Second, the complete disconnect between banking, investment and communities has itself been under attack. The activities of the Quants, essentially gambling with others money, the loss of which only realised inflows of more public money, is itself discredited.
The Social Finance movement, the concept of Community Banks et al, are all about re-aligning capital, markets and communities. Where the economic activity takes place and what the human effect will be really matter. In a system where machine trading with capital takes place, this local impact is totally irrelevant, whilst at the same time being the most transformative outcome to be expected, we would argue. (Cognitive dissonance at play…).
There is a third change in the twenty first century which is intimately aligned to the two structural tensions detailed above. It is also connected to the delivery of the Community Economics model. Without a delivery ‘vehicle’, the practical application of theory, then concepts remain just that. Interesting, but none the less, useless as a mechanism to increase human capital and self reliance.
The last part of this article delineates this third conceptual change and stresses the importance of its emergence to social finance. The arrival of the Social Entrepreneur.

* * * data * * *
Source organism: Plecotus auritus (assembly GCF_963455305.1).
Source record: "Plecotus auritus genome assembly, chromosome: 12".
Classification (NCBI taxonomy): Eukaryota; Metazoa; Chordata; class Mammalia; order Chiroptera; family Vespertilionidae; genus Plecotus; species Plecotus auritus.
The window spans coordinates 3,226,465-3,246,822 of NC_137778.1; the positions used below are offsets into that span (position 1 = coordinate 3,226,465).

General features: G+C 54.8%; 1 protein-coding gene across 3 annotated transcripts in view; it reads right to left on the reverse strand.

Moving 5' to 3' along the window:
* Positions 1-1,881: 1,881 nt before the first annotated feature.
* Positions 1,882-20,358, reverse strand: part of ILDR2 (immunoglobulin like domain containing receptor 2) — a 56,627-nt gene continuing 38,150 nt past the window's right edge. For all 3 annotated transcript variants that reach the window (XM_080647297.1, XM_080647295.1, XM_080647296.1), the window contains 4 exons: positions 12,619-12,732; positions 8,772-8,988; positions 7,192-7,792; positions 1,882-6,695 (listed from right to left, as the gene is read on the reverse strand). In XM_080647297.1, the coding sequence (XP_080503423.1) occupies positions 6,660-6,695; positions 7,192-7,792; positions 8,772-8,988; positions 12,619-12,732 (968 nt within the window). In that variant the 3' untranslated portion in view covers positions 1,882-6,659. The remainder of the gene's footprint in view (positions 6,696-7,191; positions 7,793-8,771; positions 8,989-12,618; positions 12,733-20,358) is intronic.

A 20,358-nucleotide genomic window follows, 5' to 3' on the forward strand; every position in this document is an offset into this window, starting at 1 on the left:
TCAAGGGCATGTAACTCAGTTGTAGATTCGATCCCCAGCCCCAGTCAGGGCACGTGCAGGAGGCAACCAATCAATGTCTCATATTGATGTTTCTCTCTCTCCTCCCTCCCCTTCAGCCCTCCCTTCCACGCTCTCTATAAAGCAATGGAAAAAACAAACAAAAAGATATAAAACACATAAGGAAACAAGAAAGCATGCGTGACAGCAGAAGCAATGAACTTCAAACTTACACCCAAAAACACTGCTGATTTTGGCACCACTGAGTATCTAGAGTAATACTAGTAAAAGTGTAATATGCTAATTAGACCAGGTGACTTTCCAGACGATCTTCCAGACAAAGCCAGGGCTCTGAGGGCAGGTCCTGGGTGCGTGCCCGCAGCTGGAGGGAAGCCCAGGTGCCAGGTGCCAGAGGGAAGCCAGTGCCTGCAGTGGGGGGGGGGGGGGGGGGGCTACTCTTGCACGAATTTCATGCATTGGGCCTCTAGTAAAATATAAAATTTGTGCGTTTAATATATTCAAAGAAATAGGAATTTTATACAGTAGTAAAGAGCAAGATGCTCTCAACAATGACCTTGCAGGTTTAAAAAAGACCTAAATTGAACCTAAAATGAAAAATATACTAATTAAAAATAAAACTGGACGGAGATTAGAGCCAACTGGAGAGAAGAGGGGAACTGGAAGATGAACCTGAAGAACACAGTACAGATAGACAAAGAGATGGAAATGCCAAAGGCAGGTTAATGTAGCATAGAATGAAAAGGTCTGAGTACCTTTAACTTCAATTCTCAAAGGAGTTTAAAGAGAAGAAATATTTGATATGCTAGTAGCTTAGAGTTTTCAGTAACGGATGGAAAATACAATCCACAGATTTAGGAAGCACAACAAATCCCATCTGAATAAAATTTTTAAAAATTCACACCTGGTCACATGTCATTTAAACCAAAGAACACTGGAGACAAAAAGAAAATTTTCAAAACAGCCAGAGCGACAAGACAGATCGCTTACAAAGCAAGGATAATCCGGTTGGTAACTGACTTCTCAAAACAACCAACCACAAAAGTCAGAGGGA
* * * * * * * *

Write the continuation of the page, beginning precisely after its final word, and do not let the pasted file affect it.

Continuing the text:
Elizabeth Chell, in her book The Entrepreneurial Personality – a social construction, charts the emergence of the entrepreneur from the start of the Industrial Revolution and the claim and counter-claim of mainstream economic theory over the centuries.
Chell cites the contribution to economic theory of the economist Israel Kirzner (born 1930) a member of the Austrian economic school. For Kirzner the entrepreneur is critical to the market. He or she is always alert to ‘profit opportunities’. Kirzner, in his theory of the entrepreneur is also aware of the importance of ‘vision’. Seeing an opportunity extant in front of you is one thing, imagining the effect of the opportunity after investment and development is, Kirchner argues, a completely different skill set.
Kirzner’s concepts build upon the theories of Joseph Schumpeter (1883 – 1950). For Schumpeter the entrepreneur’s role is to ‘…disturb the economic status quo through innovations’. Arguably, Schumpeter was conceptualising about entrepreneurs still deeply embedded in mainstream economic activity. Profit and return on investment for the welfare of the few.
Chell goes on to examine the work of sociologist Anthony Giddens (b.1938) and the Evolutionary Economist Ulrich Witt (b.1946) – exploring the argument around structure and agency and how the entrepreneur fits a contemporary economic model. Giddens argues that the structure and a means of delivery adopted by the entrepreneur depend on the social norms of his or her day. Witt argues that creation of enterprise by an individual depends upon imagination, force of argument and a conceptual belief by others.
It is in this evolved and evolving complex socio-economic structure that the social entrepreneur inhabits in the twenty first century. To return to Kirzner. He has a dictum ‘…the entrepreneurial function is to notice what people have overlooked’. Nothing could be truer with regard to the final player in our own argument.